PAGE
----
Application of Whole Genome Sequencing and Maldi-Tof to Identification of Bacillus Species Isolated from Cleanrooms at Nasa Johnson Space Center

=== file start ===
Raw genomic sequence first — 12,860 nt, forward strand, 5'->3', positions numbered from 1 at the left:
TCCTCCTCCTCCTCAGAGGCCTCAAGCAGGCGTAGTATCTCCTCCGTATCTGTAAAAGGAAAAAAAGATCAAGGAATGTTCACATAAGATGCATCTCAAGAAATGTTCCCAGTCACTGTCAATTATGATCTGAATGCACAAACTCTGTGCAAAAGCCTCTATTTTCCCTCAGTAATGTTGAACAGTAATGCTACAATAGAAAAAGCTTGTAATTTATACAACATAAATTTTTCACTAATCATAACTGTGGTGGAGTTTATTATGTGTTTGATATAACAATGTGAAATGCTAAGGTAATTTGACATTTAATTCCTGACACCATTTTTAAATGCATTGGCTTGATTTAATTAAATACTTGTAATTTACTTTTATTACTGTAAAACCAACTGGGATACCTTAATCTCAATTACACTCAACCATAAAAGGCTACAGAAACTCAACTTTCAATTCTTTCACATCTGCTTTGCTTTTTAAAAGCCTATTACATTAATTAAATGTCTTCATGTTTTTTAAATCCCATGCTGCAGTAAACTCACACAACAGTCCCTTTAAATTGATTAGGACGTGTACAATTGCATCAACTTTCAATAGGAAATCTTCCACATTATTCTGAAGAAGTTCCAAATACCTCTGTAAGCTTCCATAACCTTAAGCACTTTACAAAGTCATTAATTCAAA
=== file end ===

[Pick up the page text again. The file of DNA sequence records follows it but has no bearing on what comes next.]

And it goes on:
Astromaterial cleanrooms at NASA Johnson Space Center are built environments that hold samples, such as lunar rocks, from different space exploration missions. Bacillus sp. are frequently detected in routine microbial monitoring of these facilities. Since this, and related genera, can form endospores that can withstand harsh conditions, they could contaminate astromaterials. This could confound searches for extraterrestrial life. Whole genome sequencing (WGS) is widely used for identifying bacterial strains and tracking their source; however, WGS is expensive and time consuming. Matrix-assisted laser desorption ionization– time of flight mass spectrometry (MALDI-TOF) shows promise as a low-cost, rapid method of identifying strains of bacteria, but few studies have compared this proteomics method to WGS. To evaluate a high throughput method of tracking the source of contamination of this built environment, WGS and MALDI-TOF was conducted on 18 bacterial strains isolated from surfaces in astromaterials cleanrooms. WGS identified 14 Bacillus, 2 Paenibacillus, 1 Solibacillus and 1 Alcaligenes strains. These isolates showed similarity to strains commonly observed in spacecraft assembly cleanrooms at other facilities. Cluster analysis of mass spectra generated by MALDI-TOF grouped strains together that were greater than 94% similar to each other in terms of amino acid sequences of single copy core genes, as assessed by WGS. This suggests that MALDI-TOF and WGS results are consistent with each other and MALDI-TOF can rapidly identify strains of Bacillus sp. isolated from cleanroom environments with a resolution comparable to WGS. Based on phylogenomic analysis, these results also suggest the presence of a cosmopolitan class of Bacillus sp. that are more likely to be found in cleanrooms and similar built environments than in natural systems.